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A look at the lousy situation Rhode Island is in, how we got here,
and how we might be able to get out.
Now at bookstores near you, or buy it with the button above ($14,
or $18 with shipping and sales tax).
Contact information below if you'd
like to schedule a book-related event, like a possibly entertaining talk on the
book's subjects, featuring the famous mystery graph.
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RIPR is a (paper) newsletter and a weekly column appearing in ten
of Rhode Island's finer newspapers. The goal is to look at local,
state and federal policy issues
that affect life here in the Ocean State, concentrating on action, not
intentions or talk.
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Available Back Issues:
Issues are issued in paper. They are archived irregularly here.
- Aug 09 (38) - How your government's
economic policies have worked against you. What a fake nineteenth
century nun can teach us about the tea party protests.
- Jun 09 (37) - Statistics of
optimism, the real cost of your government. Judith Reilly on
renewable tax credits. Review of Akerlof and Shiller on behavioral
- Apr 09 (36) - Cap and trade, the
truth behind the card check controversy, review of Governor's tax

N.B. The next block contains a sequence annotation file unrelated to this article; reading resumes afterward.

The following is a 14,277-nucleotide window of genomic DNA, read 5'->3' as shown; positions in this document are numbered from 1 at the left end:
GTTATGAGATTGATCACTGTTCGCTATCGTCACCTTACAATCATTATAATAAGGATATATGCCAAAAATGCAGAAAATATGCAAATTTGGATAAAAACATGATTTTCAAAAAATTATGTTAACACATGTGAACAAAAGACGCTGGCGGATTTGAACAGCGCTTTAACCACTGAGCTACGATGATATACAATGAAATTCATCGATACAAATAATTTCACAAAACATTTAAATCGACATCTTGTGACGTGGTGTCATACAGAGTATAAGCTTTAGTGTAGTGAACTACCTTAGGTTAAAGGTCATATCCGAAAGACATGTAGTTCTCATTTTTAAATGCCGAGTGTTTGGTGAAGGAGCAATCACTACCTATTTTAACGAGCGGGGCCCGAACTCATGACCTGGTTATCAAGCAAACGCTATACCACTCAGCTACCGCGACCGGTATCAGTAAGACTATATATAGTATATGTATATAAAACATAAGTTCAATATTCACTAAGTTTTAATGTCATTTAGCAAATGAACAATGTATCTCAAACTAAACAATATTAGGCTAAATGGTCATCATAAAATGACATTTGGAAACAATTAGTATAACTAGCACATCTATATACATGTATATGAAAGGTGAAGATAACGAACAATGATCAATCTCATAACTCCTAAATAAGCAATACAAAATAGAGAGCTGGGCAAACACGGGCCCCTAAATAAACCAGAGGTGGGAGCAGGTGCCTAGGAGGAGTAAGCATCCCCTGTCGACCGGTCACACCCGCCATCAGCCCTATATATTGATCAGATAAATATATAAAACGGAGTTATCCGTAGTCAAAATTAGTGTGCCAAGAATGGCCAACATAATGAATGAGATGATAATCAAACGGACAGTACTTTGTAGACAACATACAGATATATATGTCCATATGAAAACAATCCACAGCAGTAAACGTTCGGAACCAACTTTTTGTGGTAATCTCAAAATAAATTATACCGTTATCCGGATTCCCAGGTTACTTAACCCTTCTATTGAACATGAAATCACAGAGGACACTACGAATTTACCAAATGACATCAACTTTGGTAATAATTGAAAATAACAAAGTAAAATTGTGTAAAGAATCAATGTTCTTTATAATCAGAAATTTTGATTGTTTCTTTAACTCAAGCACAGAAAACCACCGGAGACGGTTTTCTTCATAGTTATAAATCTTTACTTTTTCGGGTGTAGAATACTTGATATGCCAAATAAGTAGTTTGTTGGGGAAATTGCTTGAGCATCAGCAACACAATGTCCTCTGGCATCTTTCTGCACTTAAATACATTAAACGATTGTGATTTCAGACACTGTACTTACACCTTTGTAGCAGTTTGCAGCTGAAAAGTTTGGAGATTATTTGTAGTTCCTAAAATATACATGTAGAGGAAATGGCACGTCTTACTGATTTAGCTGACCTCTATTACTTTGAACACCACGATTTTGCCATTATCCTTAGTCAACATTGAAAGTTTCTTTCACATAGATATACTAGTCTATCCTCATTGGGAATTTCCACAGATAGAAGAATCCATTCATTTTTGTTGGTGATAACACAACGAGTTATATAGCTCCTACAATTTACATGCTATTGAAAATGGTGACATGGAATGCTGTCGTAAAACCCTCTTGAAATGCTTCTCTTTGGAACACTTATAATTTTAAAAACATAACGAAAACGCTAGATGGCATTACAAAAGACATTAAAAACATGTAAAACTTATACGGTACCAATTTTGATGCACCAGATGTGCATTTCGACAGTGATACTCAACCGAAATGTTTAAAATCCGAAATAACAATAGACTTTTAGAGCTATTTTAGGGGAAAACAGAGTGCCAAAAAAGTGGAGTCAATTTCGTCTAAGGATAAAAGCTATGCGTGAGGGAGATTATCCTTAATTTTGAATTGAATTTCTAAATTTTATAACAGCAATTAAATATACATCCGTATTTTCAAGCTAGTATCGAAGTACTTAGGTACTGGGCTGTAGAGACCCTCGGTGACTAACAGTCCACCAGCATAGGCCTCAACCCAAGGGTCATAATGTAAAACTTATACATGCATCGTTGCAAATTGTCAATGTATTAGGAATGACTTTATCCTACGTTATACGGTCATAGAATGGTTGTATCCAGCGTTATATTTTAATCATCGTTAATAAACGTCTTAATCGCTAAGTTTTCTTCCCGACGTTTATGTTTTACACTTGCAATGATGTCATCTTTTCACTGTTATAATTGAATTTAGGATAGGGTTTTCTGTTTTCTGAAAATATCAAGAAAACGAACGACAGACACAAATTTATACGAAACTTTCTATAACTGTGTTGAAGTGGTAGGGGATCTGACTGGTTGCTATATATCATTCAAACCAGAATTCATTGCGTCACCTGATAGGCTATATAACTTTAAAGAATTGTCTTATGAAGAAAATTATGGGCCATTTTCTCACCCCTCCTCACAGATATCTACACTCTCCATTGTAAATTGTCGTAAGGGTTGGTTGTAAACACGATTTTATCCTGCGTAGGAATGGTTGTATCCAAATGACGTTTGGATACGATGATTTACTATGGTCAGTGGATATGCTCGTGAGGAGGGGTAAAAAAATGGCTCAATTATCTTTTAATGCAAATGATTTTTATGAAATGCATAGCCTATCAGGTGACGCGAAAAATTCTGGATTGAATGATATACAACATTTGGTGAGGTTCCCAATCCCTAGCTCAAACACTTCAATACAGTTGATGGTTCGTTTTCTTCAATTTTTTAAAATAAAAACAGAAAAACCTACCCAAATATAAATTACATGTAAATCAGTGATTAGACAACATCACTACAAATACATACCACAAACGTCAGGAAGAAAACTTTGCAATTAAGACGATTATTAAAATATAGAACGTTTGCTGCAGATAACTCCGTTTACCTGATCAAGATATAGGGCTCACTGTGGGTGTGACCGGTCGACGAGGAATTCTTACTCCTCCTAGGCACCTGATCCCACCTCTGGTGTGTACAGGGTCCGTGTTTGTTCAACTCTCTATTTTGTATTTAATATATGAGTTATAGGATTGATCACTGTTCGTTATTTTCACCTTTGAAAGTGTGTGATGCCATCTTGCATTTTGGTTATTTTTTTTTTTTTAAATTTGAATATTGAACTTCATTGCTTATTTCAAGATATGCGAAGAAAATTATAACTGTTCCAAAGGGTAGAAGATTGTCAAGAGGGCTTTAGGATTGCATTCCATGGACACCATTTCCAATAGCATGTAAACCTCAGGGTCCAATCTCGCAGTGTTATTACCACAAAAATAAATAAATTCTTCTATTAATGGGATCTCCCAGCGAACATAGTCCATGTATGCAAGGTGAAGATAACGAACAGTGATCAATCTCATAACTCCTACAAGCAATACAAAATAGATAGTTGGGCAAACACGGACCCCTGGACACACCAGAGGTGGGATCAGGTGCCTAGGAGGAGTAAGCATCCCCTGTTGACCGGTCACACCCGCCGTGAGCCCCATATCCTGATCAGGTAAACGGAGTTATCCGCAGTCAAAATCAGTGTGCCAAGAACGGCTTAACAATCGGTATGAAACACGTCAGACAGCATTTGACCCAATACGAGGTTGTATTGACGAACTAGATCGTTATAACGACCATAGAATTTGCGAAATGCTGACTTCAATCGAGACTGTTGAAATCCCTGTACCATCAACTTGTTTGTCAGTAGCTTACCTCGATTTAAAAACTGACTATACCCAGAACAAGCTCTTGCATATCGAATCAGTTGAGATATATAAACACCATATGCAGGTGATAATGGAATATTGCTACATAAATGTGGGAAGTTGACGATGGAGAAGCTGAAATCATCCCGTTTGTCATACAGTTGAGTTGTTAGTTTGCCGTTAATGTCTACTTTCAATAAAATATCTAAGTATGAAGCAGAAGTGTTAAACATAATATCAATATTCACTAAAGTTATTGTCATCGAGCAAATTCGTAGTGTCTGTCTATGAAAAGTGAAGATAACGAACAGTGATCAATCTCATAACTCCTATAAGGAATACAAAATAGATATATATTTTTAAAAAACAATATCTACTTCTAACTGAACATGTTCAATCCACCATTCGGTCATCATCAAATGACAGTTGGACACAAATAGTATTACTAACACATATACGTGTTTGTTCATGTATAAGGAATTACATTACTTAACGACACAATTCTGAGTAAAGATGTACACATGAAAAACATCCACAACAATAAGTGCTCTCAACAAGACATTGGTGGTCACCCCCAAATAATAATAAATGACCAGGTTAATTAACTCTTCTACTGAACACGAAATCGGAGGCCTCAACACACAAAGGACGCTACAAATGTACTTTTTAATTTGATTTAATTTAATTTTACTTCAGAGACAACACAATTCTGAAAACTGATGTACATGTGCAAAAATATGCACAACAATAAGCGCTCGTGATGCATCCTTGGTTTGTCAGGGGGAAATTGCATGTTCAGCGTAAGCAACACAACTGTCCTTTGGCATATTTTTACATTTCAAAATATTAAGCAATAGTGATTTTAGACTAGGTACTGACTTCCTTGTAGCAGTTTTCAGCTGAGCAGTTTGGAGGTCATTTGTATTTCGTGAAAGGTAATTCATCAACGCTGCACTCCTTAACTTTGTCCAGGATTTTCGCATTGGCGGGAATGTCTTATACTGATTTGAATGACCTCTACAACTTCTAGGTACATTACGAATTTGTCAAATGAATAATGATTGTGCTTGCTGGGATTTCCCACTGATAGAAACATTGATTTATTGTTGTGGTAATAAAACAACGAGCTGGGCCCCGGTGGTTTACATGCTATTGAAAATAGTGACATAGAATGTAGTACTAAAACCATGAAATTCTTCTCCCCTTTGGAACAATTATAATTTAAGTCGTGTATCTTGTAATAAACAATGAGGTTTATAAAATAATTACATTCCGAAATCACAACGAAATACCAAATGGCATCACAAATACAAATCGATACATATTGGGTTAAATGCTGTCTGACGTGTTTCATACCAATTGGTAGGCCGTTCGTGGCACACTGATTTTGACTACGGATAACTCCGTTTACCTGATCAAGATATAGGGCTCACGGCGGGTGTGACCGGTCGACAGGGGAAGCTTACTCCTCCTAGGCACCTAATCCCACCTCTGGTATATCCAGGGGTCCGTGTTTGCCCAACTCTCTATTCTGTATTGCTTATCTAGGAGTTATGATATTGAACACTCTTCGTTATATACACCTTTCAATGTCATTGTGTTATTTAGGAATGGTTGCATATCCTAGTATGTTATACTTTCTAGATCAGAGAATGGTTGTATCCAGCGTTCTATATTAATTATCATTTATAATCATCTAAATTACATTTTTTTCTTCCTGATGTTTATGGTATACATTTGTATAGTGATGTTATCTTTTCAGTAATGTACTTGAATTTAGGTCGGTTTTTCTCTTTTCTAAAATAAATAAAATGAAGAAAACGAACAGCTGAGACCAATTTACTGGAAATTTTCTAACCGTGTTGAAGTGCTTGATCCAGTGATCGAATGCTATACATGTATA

policy workgroup final report.
- Feb 09 (35) - The many varieties of
market failures, and what classic economics has to say about them,
review of Nixonland by Rick Perlstein.
- Dec 08 (34) - Can "Housing First"
end homelessness? The perils of TIF. Review of You Can't Be
President by John MacArthur.
- Oct 08 (33) - Wage stagnation,
financial innovation and deregulation: creating the financial
crisis, the political rhetoric of the Medicaid waiver.
- Jul 08 (32) - Where has the money
gone? Could suburban sprawl be part of our fiscal problem? Review
of Bad Money by Kevin Phillips, news trivia or trivial
- Apr 08 (31) - Understanding
homelessness in RI, by Eric Hirsch, market segmentation and the
housing market, the economics of irrationality.
- Feb 08 (30) - IRS migration data,
and what it says about RI, a close look at "entitlements", historic
credit taxonomy, an investment banking sub-primer.
- Dec 07 (29) - A look at the state's
underinsured, economic geography with IRS data.
- Oct 07 (28) - Choosing the most
expensive ways to fight crime, bait and switch tax cuts, review
of Against Prediction, about the perils of using statistics
to fight crime.
- Aug 07 (27) - Sub-prime mortgages
fall heaviest on some neighborhoods, biotech patents in decline, no photo
IDs for voting, review of Al Gore's Against Reason
- Jun 07 (26) - Education
funding, budget secrecy, book review of Boomsday and the Social
Security Trustees' Report
- May 07 (25) - Municipal finance: could citizen
mobility cause high property taxes?
What some Depression-era economists had to say on investment, and why
it's relevant today, again.
- Mar 07 (24) - The state budget
disaster and how we got here. Structural deficit, health care,
borrowing, unfunded liabilities, the works.
- Jan 07 (23) - The impact of real